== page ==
Back to school time is gut-check time

Trust instincts, recognize abuce, know how to respond
Guest Editorial

With school back in session, students and parents are focused on classes and schedules, but it’s also time to recognize and prepare for the possibility of various forms of violence.

Domestic and sexual violence do not discriminate. Any time is a good time to start ongoing conversations with young people about what these types of violence look like, how they may be affected by it, how to help someone who may be surviving it, and ultimately how to prevent it.

How do we start having this conversation? Any age of young people can learn from you that we all need to treat each other with care and respect.

If someone hurts you physically, or tries to force you to do something you do not want to do; if your gut tells you something isn’t right, say something to someone you trust.

Make sure that the young person can name multiple people he or she would trust (parents, coaches, teachers, counselors, church members, activity families, etc.) and talk with if something happened to them. Continue to encourage those relationships and build that trust.

If they don’t quite understand the terms, explain ways in how these types of violence may look to their age level.

Young adults dating (or thinking about dating) may see a potential partner constantly texting, messaging, or calling them whether they want this constant contact or not. Younger children may have a friend who hits them whenever they’re angry or upset about something. A freshman at college may go to a party with friends and see different things going on that give them an uncomfortable feeling or gut reaction.

Gut Check Time!

Encourage every age of young person to understand what their gut instinct is, how to understand it, and how to react and trust it when they feel it. The gut instinct may react to something directly affecting them, or they may see something going on with someone else and have an instinct to step in and stop it.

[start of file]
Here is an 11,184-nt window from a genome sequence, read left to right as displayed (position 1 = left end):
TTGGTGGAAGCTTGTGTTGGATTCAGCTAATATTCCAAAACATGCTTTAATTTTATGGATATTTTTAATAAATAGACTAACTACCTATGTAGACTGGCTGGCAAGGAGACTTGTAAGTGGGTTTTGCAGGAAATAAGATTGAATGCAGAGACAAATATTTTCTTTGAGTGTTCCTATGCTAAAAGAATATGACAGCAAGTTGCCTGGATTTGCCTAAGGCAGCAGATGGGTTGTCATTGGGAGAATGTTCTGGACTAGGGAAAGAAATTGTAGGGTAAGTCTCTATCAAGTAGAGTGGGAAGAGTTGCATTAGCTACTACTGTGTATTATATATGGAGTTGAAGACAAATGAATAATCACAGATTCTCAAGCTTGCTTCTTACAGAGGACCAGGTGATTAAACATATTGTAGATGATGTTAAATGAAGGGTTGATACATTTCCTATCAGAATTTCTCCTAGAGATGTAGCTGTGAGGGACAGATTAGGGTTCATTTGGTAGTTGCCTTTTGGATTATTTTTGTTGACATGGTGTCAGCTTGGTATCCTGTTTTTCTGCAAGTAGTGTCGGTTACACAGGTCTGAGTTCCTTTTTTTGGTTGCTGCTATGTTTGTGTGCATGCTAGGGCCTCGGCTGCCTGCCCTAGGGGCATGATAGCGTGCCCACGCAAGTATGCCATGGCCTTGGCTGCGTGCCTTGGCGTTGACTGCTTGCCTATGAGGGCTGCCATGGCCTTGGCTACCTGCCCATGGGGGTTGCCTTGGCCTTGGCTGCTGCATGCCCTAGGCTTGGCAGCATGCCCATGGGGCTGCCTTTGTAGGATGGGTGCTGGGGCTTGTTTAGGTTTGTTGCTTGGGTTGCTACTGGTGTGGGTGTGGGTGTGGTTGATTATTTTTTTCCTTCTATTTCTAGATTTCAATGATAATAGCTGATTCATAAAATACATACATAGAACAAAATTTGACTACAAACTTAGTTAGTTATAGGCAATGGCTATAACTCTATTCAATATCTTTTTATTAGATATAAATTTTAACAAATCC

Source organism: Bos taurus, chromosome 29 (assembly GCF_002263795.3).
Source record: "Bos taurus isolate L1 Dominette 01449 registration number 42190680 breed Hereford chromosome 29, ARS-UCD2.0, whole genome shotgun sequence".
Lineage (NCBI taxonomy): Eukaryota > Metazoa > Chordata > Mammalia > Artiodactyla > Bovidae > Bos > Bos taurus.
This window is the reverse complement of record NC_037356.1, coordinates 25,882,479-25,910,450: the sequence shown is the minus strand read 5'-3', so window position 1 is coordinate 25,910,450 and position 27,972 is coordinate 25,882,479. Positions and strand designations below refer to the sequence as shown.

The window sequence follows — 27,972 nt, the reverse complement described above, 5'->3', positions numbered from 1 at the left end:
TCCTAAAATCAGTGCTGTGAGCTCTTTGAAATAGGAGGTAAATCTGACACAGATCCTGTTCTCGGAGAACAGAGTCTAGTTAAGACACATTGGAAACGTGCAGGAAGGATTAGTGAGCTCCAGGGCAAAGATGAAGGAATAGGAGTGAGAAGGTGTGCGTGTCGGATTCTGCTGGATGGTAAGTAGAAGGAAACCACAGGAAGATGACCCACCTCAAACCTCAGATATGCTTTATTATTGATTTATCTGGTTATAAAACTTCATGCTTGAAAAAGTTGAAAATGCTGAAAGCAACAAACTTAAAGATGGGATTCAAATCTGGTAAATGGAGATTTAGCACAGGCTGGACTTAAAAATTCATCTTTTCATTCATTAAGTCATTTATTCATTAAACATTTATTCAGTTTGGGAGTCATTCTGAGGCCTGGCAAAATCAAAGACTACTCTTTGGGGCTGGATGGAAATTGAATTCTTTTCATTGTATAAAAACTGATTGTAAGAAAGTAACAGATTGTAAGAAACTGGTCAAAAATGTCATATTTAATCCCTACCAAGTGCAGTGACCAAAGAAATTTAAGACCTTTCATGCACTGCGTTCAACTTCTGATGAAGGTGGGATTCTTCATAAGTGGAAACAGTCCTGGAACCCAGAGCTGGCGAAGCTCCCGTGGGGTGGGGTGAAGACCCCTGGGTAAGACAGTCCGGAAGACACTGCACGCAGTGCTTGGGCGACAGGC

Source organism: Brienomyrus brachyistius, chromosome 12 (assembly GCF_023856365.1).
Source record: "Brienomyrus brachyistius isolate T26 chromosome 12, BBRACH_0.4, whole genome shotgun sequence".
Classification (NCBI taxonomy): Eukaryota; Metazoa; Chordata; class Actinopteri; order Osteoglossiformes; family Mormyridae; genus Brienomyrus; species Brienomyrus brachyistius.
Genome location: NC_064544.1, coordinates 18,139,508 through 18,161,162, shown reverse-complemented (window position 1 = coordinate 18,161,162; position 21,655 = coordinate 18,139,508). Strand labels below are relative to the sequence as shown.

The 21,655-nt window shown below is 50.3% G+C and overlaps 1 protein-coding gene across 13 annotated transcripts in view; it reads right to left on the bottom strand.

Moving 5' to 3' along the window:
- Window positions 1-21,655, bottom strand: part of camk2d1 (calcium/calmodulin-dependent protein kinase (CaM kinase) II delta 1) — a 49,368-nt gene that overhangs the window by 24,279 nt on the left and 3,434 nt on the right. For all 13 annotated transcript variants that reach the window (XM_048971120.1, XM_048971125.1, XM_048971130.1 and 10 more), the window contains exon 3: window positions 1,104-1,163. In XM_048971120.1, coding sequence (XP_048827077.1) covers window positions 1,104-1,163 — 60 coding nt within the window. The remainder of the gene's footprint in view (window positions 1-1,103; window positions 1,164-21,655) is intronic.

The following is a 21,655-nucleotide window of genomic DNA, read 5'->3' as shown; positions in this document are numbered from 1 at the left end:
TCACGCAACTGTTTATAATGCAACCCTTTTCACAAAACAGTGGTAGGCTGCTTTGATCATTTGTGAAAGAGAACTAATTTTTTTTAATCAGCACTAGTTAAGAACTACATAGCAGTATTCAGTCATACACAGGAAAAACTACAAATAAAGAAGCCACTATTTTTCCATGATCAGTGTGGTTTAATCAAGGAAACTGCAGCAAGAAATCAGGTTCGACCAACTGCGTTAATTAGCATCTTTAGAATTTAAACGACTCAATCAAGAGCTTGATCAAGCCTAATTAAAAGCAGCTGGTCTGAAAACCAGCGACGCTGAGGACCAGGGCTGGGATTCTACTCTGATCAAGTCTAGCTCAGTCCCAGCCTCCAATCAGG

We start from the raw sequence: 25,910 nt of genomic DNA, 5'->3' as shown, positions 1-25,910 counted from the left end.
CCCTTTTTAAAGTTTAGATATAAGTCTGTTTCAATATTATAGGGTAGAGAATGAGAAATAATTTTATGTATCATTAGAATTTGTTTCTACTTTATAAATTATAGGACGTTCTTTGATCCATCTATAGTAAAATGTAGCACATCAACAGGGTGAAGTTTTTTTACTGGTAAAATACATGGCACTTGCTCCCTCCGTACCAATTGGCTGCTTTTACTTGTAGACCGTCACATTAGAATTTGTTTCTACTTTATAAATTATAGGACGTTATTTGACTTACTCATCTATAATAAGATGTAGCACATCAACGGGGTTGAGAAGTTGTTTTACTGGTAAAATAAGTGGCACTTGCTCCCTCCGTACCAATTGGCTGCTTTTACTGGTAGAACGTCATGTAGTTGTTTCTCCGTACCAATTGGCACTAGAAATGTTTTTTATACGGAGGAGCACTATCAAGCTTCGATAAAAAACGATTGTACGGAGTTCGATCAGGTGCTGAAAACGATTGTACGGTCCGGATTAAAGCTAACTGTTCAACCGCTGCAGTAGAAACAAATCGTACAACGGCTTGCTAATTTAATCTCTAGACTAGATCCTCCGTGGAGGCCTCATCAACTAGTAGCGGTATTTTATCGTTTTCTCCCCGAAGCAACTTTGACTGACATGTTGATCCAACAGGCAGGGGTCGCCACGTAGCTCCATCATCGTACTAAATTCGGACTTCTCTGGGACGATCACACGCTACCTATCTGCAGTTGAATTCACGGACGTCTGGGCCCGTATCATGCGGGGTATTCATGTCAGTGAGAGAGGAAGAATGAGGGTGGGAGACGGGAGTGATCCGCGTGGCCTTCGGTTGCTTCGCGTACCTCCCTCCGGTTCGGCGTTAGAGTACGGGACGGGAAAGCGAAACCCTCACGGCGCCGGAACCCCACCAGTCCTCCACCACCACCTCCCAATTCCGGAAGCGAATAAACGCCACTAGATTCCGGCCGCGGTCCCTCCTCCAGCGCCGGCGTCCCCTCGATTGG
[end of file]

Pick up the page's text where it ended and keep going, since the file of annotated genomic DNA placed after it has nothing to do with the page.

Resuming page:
There may not be a logical explanation for what they are feeling in those moments, but talking about it will provide tools to recognize something just isn’t quite “right.”

You can help them build their confidence in their gut instinct by asking them to think of a time when they listened to that inner voice.

Have them write down the situation, what they were thinking, what their body and gut was telling them, what they did to listen to it, and how it turned out. Maybe there are multiple times they can think of when they listened to their gut. Establishing the history can help build that confidence to listen to themselves and their bodies when they’re in different situations.

With school back in session, now is the perfect time to prepare young people close to you to build confidence in their gut instincts.

For more information on initiating these ongoing conversations, or for more details on what domestic or sexual violence may look like to different ages of students, contact our G.R.A.C.E. youth program advocates at youth@mnswcc.org or 800-376-4311.

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